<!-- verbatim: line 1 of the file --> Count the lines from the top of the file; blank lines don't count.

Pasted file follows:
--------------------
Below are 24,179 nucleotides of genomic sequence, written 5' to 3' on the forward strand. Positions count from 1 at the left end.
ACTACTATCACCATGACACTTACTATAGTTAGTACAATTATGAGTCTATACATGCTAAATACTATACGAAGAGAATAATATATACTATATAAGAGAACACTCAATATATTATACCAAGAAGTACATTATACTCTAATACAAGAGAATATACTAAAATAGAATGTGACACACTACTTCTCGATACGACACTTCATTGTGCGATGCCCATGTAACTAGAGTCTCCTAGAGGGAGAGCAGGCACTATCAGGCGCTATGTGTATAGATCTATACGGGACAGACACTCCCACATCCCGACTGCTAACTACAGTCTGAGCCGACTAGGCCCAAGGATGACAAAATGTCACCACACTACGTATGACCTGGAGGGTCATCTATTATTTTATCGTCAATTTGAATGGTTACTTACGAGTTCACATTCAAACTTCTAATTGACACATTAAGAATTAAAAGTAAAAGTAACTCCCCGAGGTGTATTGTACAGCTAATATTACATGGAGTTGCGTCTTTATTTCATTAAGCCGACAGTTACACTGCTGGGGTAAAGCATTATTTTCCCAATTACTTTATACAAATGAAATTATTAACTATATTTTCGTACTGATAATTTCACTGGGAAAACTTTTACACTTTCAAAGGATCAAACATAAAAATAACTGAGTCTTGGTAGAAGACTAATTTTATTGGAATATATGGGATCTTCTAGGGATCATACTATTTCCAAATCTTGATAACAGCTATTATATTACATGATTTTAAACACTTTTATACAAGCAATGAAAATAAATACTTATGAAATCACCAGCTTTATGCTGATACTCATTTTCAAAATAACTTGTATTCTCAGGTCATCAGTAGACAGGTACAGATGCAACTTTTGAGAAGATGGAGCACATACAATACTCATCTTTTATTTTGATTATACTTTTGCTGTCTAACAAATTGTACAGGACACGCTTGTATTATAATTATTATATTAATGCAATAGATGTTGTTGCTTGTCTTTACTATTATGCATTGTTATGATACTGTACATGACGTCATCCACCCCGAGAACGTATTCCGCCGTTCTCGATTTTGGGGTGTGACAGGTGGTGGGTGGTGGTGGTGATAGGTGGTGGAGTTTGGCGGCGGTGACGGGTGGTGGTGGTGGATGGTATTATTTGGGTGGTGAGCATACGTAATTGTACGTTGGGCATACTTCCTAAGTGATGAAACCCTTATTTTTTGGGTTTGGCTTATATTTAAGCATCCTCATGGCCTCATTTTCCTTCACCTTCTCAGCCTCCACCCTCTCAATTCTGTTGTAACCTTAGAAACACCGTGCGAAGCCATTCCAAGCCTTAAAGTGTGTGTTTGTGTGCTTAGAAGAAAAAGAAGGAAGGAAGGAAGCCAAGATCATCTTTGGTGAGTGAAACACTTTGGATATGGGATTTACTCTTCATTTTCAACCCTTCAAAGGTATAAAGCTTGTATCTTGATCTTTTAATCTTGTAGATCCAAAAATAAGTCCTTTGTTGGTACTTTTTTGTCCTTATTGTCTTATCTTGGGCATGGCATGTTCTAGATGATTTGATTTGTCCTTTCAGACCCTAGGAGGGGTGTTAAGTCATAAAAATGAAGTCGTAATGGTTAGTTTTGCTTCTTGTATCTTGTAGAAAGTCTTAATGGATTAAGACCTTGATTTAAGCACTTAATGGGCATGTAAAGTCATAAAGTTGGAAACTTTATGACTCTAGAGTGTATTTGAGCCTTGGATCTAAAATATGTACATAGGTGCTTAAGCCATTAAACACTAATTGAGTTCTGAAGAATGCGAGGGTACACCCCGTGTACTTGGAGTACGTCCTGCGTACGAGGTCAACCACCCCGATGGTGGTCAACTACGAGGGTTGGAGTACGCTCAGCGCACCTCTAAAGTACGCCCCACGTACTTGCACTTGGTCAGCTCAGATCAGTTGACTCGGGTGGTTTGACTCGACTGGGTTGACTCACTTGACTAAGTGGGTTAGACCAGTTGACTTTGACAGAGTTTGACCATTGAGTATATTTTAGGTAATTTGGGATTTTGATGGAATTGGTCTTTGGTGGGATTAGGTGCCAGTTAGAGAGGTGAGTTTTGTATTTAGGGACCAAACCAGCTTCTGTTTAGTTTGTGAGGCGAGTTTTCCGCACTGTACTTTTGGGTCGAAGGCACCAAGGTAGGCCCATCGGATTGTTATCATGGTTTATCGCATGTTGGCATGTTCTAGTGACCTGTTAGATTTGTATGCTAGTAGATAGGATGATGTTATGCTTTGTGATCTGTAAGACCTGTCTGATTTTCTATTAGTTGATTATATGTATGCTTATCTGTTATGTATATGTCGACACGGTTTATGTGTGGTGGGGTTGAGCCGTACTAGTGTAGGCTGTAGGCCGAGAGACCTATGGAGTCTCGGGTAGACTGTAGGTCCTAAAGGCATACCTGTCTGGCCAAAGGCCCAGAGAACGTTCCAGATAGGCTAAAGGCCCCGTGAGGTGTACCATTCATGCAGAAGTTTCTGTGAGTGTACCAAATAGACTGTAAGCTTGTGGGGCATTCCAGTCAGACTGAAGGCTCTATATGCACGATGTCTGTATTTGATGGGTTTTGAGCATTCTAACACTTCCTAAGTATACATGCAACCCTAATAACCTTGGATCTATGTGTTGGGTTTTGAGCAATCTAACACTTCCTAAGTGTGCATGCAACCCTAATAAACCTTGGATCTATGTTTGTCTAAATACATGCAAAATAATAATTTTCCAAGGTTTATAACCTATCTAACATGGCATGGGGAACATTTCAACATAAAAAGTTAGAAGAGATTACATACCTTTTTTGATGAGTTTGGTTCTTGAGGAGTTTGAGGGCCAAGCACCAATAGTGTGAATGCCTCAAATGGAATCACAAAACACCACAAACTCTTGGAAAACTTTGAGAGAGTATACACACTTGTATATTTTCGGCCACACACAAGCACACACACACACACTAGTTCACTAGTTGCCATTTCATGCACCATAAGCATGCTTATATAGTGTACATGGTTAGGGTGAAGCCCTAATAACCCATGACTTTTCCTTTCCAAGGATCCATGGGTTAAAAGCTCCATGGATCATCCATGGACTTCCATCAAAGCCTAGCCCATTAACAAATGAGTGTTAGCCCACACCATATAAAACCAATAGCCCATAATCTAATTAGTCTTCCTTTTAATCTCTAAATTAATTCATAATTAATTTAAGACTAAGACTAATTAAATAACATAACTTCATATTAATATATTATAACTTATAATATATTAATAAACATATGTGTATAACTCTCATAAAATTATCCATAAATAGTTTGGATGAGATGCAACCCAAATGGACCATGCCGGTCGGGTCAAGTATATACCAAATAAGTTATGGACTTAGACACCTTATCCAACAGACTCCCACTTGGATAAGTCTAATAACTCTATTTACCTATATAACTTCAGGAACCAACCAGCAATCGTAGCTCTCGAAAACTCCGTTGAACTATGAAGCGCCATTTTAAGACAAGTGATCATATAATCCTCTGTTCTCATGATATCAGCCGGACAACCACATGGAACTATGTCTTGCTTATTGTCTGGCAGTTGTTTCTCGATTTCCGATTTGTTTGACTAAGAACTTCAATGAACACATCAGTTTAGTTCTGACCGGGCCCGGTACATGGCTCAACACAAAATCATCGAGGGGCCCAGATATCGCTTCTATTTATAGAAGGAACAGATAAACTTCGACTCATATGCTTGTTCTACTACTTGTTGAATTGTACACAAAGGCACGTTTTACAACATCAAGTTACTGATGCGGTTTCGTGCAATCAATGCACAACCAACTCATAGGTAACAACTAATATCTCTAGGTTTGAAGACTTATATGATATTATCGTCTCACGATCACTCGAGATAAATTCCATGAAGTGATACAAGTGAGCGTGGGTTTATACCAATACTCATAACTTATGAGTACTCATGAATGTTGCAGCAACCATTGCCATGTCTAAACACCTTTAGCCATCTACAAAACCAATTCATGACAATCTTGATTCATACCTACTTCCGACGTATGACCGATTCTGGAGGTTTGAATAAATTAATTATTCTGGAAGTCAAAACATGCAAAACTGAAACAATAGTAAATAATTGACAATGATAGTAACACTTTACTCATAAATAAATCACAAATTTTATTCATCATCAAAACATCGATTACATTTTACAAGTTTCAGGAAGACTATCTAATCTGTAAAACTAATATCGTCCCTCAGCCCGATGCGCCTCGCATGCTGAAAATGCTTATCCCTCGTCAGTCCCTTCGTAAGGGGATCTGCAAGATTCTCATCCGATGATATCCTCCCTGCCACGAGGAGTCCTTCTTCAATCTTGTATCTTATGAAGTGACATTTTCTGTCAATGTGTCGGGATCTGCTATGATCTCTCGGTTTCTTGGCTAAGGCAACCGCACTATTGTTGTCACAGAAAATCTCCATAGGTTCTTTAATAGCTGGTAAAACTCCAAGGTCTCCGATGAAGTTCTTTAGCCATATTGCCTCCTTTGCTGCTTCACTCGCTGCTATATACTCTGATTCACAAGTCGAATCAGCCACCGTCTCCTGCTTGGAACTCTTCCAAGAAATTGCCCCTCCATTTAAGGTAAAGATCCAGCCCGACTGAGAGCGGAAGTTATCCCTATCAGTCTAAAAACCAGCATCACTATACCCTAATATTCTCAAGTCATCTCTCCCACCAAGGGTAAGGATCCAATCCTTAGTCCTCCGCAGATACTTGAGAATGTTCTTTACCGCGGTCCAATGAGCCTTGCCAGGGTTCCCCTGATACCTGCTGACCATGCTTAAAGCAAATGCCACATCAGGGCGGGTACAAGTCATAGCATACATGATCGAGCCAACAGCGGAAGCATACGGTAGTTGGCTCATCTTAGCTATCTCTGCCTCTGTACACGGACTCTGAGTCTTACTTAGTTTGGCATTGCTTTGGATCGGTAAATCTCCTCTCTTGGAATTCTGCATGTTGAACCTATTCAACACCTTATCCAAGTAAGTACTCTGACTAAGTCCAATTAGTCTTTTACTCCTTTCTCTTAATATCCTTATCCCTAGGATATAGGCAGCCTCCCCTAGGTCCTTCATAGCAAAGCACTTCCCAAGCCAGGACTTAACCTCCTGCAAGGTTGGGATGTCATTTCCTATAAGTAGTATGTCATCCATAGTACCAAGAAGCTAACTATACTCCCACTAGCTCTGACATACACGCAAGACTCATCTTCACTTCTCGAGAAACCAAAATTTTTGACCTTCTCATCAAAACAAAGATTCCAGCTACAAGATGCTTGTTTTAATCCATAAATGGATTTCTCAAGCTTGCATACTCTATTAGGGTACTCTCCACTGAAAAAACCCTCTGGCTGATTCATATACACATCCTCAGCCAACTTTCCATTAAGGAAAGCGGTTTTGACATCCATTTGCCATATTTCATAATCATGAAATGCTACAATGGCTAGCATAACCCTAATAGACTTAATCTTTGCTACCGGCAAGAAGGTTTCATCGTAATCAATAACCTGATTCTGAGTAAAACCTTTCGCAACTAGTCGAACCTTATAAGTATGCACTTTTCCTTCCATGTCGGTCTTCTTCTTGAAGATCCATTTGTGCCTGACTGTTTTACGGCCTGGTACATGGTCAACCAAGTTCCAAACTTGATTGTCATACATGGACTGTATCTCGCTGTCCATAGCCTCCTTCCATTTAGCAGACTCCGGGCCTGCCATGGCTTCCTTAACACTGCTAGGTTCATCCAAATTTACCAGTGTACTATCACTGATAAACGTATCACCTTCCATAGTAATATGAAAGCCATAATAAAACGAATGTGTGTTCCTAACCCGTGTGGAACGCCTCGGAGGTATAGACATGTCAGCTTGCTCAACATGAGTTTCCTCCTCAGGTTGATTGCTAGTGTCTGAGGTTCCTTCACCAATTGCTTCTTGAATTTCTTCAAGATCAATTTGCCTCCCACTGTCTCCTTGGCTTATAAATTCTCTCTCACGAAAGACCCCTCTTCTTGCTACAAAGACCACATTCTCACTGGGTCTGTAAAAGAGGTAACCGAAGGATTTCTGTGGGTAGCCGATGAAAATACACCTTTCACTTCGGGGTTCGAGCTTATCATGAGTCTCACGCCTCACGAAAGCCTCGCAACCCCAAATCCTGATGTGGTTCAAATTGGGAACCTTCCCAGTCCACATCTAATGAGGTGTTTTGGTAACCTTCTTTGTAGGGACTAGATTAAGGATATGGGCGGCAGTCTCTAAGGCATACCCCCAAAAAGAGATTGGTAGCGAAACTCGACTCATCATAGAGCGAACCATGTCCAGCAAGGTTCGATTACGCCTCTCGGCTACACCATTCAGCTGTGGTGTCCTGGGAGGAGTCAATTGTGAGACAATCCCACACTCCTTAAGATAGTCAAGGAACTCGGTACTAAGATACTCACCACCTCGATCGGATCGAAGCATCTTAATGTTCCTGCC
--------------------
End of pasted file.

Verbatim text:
Below are 24,179 nucleotides of genomic sequence, written 5' to 3' on the forward strand. Positions count from 1 at the left end.